Port Gamble S'Klallam Site graduates first four-year cohorts in Science and Tribal Leadership

On June 16, Department Chair, Lexie Tom visited our site to witness and record three Capstone Projects presented by Judith Hunt, Rebecca Purser and Karleen Crow. 

On June 17, Department Chair, Emma Norman and Luke Heaton visited the site to witness and record three Captsone Projects presented by Hemeh Alexis, Shallee Baker and Charin Godbolt.

Capstone Projects are begun in the spring quarter of a students third year progression.  At this time, students are prepared to draft and begin researching information on a subject they feel passionate about.  Many of our students at our site are parents; they work either on a full-time job or independently as natural resource harvesters.  Either choice is a tough choice, making their academic work in addition to their professional work, not to mention routine parenting responsibilities extraordinary challenges.  By the end of spring quarter, they have a subject selection and continue into the following fall quarter to develop their subject expanding or targeting their research subject to a tighter focus.  They integrate life experience they have in internships, other people's interviews, textbook or agency research information and comprise photos, articles, graphs and data to support their work.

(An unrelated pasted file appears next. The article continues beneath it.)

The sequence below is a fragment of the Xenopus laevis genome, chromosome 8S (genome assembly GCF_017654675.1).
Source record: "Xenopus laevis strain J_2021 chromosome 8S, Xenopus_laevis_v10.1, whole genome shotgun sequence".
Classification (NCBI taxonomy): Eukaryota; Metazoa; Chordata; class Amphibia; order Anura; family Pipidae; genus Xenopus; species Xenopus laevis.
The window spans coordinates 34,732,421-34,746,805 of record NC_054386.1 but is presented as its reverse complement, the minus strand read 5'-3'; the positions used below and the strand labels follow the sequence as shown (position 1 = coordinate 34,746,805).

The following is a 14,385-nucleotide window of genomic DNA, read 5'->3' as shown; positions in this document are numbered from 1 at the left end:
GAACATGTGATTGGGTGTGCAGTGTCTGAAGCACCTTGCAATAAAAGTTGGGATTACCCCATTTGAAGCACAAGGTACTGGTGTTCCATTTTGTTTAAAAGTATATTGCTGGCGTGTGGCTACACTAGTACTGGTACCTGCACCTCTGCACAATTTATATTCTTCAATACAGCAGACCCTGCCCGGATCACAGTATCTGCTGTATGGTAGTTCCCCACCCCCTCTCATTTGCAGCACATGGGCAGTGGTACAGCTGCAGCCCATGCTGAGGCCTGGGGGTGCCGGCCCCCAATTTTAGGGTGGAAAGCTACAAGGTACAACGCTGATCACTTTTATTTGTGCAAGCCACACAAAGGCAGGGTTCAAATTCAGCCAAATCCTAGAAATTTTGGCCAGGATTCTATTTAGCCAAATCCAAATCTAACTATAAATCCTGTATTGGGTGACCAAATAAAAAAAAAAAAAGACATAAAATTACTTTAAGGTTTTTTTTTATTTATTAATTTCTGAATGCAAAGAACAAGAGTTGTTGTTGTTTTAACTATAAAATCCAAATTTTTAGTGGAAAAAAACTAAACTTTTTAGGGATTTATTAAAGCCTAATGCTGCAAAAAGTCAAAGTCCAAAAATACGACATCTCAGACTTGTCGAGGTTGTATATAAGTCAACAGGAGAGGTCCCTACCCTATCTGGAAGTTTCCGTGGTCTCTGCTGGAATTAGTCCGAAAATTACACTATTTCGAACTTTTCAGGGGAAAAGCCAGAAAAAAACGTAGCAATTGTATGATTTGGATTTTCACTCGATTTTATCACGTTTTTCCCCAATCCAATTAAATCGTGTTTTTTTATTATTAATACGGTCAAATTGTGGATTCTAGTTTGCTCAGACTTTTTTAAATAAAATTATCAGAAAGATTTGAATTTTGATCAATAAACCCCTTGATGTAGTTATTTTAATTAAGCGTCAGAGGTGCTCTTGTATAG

Their final quarter at Northwest Indian College is spent with their faculty adviser drafting their final papers, preparing media presentations and drafting supporting documents to their work.  Their research is formally presented to the Chair of their program.  In the Native Studies Leadership, the Chair is Lexie Tom.  In the Native Environmental Science Program, the Chair is Emma Norman.  We are thankful these two were present for each presentation.  Our lead for the Native Studies Leadership Program is Colleen Almojuela, Squamish Nation.  Our lead for Native Environmental Science is C. Joyce Mc Clain.